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doc
11-01-2005, 05:15 PM
hey guys, now were all old enough to talk about some serious issues. i have heard on the grape vine that some younger players have been exposed to some bad role models, and that some chess players within our community are in fact taking up substances that perhaps they shouldnt. has anyone noticed anything?

Megaman
16-01-2005, 09:11 PM
I don't know any chess players that take illicit substances recreationally, I'm not saying it doesn't happen though. As long as they're not "under the influence" while playing(as with any sport) I think chess players can do whatever the hell they want to in their private lives.

AlexDavies
22-01-2005, 02:05 PM
http://www.boards2go.com/boards/board.cgi?action=read&id=1106076910&user=ottawachessclub

firegoat7
22-01-2005, 10:34 PM
Hi Alex,

This is David, How have you been?

Your post was a classic, brings back memories of GS and a fridge!

Cheers FG7

AlexDavies
26-01-2005, 01:43 PM
I wasn't at the weekender in question, since I had to look after my daughter (who is 18 months old).

Even though I've been a bit busy, I've joined a club so I can play on Thursday nights and Sunday arvos and done quite well (except at active chess - I used to be OK at allegro or slower, so I must be getting old).

I'll probably be visiting Australia before my daughter turns 2 (because the fare is free for her), but unfortunately I may not be able to play in a rated event this time.

My CFC information (the most recent event should be 4.5/5, but my win against Patterson is missing) : http://www.chess.ca/memberinfo.asp?CFCN=110120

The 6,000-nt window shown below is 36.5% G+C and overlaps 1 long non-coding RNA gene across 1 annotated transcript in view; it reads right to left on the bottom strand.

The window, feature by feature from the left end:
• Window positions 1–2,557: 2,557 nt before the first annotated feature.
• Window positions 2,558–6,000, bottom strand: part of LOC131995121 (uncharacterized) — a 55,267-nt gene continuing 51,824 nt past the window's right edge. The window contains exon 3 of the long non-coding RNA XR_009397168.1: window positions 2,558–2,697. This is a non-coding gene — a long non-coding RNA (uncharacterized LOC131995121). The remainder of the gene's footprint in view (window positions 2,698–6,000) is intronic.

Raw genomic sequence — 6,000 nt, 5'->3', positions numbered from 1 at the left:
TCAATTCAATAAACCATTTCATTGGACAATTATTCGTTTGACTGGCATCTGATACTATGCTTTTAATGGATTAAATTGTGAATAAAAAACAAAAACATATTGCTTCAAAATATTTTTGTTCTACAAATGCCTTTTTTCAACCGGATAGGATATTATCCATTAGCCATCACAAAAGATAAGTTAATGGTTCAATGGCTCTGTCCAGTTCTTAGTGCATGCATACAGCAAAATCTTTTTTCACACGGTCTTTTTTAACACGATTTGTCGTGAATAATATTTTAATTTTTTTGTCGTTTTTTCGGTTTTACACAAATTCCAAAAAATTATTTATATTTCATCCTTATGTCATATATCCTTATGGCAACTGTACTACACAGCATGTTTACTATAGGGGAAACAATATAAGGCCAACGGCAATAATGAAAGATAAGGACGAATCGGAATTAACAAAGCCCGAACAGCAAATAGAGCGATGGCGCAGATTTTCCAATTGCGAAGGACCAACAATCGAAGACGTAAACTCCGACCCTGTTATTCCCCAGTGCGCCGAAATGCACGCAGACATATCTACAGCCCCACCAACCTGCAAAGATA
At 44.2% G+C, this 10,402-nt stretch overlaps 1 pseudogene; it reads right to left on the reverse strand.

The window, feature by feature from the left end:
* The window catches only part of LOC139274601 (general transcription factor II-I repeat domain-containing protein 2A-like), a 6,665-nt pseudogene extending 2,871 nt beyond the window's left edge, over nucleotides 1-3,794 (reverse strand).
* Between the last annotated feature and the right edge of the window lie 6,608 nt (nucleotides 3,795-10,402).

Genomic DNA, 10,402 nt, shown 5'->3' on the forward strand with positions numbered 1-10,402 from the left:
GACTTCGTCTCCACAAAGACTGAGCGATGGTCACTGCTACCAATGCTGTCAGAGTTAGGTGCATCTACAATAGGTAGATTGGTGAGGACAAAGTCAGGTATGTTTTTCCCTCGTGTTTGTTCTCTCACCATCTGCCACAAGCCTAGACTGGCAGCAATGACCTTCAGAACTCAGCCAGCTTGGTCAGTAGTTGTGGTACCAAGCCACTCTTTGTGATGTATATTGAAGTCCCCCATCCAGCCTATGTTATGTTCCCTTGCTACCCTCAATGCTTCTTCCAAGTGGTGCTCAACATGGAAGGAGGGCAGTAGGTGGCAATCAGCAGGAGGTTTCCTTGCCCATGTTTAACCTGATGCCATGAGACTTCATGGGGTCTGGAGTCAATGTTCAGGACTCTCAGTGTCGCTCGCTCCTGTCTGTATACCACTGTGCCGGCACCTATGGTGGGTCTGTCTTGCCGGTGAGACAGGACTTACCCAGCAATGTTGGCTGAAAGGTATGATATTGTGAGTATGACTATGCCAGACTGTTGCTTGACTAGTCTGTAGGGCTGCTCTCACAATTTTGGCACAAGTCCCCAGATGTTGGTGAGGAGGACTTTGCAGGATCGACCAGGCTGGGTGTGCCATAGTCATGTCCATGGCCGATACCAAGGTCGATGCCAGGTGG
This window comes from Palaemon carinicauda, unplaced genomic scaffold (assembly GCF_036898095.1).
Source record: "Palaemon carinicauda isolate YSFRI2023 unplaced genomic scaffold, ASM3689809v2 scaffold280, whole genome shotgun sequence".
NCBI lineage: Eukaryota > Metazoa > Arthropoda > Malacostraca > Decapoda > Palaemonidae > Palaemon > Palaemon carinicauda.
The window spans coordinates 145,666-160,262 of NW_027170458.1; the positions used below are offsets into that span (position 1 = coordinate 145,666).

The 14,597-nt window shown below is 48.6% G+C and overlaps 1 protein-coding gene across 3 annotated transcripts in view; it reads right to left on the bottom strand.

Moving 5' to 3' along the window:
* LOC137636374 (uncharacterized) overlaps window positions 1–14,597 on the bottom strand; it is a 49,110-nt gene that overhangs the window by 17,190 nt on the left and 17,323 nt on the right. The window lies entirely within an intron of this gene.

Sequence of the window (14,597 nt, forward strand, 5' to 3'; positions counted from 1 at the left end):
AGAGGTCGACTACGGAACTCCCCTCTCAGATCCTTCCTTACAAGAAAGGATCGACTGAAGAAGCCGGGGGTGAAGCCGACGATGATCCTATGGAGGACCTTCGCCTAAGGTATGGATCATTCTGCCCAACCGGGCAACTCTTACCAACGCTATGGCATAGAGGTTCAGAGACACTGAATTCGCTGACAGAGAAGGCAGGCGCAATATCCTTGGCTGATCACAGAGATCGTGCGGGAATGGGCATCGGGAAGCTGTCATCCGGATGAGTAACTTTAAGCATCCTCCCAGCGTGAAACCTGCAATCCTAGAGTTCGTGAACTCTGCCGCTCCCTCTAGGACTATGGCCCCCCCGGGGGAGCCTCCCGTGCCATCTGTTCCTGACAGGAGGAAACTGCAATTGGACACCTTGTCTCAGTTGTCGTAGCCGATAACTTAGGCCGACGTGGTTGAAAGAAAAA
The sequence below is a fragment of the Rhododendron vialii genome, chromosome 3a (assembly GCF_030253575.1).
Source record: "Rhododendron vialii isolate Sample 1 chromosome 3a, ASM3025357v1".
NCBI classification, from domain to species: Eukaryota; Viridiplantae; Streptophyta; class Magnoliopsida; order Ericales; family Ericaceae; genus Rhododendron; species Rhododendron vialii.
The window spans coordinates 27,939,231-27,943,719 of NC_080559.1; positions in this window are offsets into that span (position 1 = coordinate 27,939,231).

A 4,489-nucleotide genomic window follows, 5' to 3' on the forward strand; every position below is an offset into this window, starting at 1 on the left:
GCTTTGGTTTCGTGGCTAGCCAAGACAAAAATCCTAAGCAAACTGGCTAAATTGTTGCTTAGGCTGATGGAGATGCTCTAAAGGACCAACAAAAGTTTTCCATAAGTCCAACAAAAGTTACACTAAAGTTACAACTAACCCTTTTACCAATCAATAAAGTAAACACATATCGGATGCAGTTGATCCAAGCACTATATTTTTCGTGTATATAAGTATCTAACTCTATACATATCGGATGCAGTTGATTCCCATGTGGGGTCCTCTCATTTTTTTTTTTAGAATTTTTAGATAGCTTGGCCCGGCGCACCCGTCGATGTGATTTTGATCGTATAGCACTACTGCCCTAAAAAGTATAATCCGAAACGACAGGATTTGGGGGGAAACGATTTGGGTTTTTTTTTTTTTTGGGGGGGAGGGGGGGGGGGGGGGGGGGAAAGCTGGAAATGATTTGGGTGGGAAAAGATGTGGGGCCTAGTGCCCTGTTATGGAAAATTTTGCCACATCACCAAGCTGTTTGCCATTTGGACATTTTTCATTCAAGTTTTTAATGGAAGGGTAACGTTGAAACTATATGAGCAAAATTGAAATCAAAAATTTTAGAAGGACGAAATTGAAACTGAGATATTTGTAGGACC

Ian Rout
26-01-2005, 02:53 PM
Assuming it's an accurate description I'd suggest about five years. A life ban would be a little harsh for a single incident (assuming there are no priors) but it's certainly something that other players should not have to put up with.

Some of the Canadian posters suggested that the arbiters were at fault for allowing the player in the hall at all but I don't see how this is going to work if a player is not otherwise misbehaving - making a noise, annoying people etc. Most players can perform at some level under a certain amount of intoxication and it's a tough call for the arbiters to work out when somebody is a danger to themselves or others before they do anything. On that logic somebody who looks to be in a bad mood should be expelled because they might start a fight.

Alan Shore
27-01-2005, 01:21 PM
Assuming it's an accurate description I'd suggest about five years. A life ban would be a little harsh for a single incident (assuming there are no priors) but it's certainly something that other players should not have to put up with.

Some of the Canadian posters suggested that the arbiters were at fault for allowing the player in the hall at all but I don't see how this is going to work if a player is not otherwise misbehaving - making a noise, annoying people etc. Most players can perform at some level under a certain amount of intoxication and it's a tough call for the arbiters to work out when somebody is a danger to themselves or others before they do anything. On that logic somebody who looks to be in a bad mood should be expelled because they might start a fight.

Didn't you read the rest? All he got was a letter of warning!


After it was all said and done the EOCA board voted in favor, as action toward IM Schleifer, of a Letter of Warning. That's it, that's all...

IM Schleifer, as far as the EOCA is concerned, can play where ever and when ever he so chooses! Hopefully I'll see him playing in my Ontario Open

That's a little lenient.. I'd be quite pissed with that decision, so to speak.

Ian Rout
27-01-2005, 07:04 PM
Didn't you read the rest? All he got was a letter of warning!

Yes I saw it but I wasn't sure if it was correct, or even, given it's almost congratulatory tone, a parody or joke of some sort.

Of course it's possible that the description given was not fully accurate, but given that it was then I'll stick with my earlier sentence.

We don't get many Canadians here but on the occasions they appear perhaps it might be wise to breathalyse them.